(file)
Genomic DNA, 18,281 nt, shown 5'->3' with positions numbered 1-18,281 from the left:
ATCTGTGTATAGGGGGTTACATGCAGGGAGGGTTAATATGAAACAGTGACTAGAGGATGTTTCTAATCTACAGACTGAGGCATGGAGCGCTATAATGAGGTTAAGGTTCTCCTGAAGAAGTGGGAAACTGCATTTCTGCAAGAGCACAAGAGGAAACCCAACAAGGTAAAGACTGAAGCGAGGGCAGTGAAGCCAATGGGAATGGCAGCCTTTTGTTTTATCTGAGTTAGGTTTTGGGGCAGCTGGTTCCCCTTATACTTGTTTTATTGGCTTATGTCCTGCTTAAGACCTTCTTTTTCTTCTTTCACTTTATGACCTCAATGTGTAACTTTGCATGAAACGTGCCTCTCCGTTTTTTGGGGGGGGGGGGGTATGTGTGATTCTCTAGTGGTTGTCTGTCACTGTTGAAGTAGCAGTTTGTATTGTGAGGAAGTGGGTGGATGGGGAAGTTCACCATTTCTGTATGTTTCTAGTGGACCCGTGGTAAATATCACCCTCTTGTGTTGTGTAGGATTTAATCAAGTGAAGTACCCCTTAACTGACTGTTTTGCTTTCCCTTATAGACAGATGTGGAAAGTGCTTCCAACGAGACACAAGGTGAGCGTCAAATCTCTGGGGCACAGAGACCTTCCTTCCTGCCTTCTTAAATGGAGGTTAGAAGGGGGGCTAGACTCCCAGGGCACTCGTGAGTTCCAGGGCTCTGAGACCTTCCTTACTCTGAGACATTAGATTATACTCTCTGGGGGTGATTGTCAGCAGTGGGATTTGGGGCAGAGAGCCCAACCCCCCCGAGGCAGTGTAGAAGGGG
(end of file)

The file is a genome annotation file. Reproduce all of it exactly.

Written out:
Genomic DNA, 18,281 nt, shown 5'->3' with positions numbered 1-18,281 from the left:
ATCTGTGTATAGGGGGTTACATGCAGGGAGGGTTAATATGAAACAGTGACTAGAGGATGTTTCTAATCTACAGACTGAGGCATGGAGCGCTATAATGAGGTTAAGGTTCTCCTGAAGAAGTGGGAAACTGCATTTCTGCAAGAGCACAAGAGGAAACCCAACAAGGTAAAGACTGAAGCGAGGGCAGTGAAGCCAATGGGAATGGCAGCCTTTTGTTTTATCTGAGTTAGGTTTTGGGGCAGCTGGTTCCCCTTATACTTGTTTTATTGGCTTATGTCCTGCTTAAGACCTTCTTTTTCTTCTTTCACTTTATGACCTCAATGTGTAACTTTGCATGAAACGTGCCTCTCCGTTTTTTGGGGGGGGGGGGGTATGTGTGATTCTCTAGTGGTTGTCTGTCACTGTTGAAGTAGCAGTTTGTATTGTGAGGAAGTGGGTGGATGGGGAAGTTCACCATTTCTGTATGTTTCTAGTGGACCCGTGGTAAATATCACCCTCTTGTGTTGTGTAGGATTTAATCAAGTGAAGTACCCCTTAACTGACTGTTTTGCTTTCCCTTATAGACAGATGTGGAAAGTGCTTCCAACGAGACACAAGGTGAGCGTCAAATCTCTGGGGCACAGAGACCTTCCTTCCTGCCTTCTTAAATGGAGGTTAGAAGGGGGGCTAGACTCCCAGGGCACTCGTGAGTTCCAGGGCTCTGAGACCTTCCTTACTCTGAGACATTAGATTATACTCTCTGGGGGTGATTGTCAGCAGTGGGATTTGGGGCAGAGAGCCCAACCCCCCCGAGGCAGTGTAGAAGGGG